Many genetic diseases, such as cystic fibrosis or Tay-Sachs, are caused when people inherit two mutated, nonfunctional copies of the same gene. Knocking those genes out won’t help. Instead, researchers need to insert undamaged versions of the genes to restore health. Inserting a gene starts with cutting the DNA, but instead of gluing the cut ends together, cells use a matching piece of DNA as a template to repair the damage.
In the new human embryo work, Liu and colleagues, including Wei-Hua Wang of the Houston Fertility Institute in Texas, first tested this type of repair on embryos with an extra set of chromosomes. Efficiency was low; about 10 to 20 percent of embryos contained the desired edits. Researchers had previously argued that extra chromosomes could interfere with the editing process, so Liu’s group also made embryos with the normal two copies of each chromosome (one from the father and one from the mother). Sperm from men that have genetic diseases common in China were used to fertilize eggs. In one experiment, Liu’s group made 10 embryos, two of which carried a mutation in the G6PD gene. Mutations in that gene can lead to a type of anemia.
Then the team injected Cas9 protein already leashed to its guide RNA, along with a separate piece of DNA that embryos could use as a template for repairing the mutant gene. G6PD mutations were repaired in both embryos. Since both of the two embryos had the repair, the researchers say they achieved 100 percent efficiency. But one embryo was a mosaic: It carried the fix in some but not all of its cells. Another experiment to repair mutations in the HBB gene, linked to blood disorders, worked with 50 percent efficiency, but with some other technical glitches.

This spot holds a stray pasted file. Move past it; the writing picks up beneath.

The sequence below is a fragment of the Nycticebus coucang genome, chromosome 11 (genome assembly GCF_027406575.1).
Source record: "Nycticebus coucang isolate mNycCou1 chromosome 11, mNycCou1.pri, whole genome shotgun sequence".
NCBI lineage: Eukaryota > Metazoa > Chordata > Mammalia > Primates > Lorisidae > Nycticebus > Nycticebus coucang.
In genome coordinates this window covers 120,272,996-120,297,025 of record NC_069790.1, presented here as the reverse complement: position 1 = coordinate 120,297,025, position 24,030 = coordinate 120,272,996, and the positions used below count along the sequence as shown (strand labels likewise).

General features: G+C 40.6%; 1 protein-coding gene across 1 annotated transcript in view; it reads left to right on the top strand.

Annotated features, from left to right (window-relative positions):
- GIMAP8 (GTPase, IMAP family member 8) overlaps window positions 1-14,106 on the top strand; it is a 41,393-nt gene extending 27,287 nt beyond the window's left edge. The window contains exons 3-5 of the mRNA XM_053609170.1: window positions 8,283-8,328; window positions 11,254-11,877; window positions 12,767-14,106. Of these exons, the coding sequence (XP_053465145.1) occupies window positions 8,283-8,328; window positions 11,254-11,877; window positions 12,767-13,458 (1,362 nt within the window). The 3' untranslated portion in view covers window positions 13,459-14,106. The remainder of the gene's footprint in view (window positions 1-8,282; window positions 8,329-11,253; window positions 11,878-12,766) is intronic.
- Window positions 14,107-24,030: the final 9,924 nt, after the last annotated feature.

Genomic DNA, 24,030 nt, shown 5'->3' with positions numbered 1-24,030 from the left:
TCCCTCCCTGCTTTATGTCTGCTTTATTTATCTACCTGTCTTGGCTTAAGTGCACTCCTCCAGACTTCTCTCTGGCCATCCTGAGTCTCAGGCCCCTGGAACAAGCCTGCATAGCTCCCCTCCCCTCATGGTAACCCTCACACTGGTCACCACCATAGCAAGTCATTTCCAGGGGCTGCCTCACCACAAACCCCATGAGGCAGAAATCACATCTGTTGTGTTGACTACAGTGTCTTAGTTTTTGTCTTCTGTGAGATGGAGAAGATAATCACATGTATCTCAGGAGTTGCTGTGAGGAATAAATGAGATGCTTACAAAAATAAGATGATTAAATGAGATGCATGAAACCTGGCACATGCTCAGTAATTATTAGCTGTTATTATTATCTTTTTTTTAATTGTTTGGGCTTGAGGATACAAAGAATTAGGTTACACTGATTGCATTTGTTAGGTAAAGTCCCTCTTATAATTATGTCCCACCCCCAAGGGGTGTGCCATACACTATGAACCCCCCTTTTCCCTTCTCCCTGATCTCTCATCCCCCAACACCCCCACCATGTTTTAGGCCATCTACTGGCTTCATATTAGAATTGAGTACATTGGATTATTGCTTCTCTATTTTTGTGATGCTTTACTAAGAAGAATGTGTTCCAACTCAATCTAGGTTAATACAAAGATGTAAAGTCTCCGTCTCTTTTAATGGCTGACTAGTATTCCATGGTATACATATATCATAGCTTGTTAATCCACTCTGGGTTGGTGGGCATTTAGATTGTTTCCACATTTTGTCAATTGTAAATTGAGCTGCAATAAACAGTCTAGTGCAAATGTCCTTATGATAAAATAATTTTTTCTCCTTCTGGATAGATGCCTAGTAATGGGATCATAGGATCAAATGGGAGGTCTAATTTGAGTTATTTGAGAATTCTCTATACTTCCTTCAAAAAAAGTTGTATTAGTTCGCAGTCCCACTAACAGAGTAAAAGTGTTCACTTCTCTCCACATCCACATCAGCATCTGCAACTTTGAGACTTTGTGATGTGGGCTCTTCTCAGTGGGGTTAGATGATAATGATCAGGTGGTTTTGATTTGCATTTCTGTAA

Scientists don’t know whether editing just some cells in an embryo will be enough to cure genetic diseases. For that reason, some researchers think it may be necessary to step back from embryos to edit the precursor cells that produce eggs and sperm, says Harvard University geneticist George Church. Precursor cells can produce many copies of themselves, so some could be tested to ensure that proper edits have been made with no off-target mutations. Properly edited cells would then be coaxed into forming sperm or eggs in lab dishes. Researchers have already succeeded in making viable sperm and eggs from reprogrammed mouse stem cells (SN: 11/12/16, p. 6). Precursors of human sperm and eggs have also been grown in lab dishes (SN Online: 12/24/14), but researchers have yet to report making viable human embryos from such cells.
The technology to reliably and safely edit human germline cells will probably require several more years of development, researchers say.
Germline editing — as altering embryos, eggs and sperm or their precursors is known — probably won’t be the first way CRISPR/Cas9 is used to tackle genetic diseases. Doctors are already planning experiments to edit genes in body cells of patients. Those experiments come with fewer ethical questions but have their own hurdles, researchers say.
“We still have a few years to go,” says MacKenzie, “but I’ve never been so hopeful as I am now of the capacity of this technology to change people’s lives.”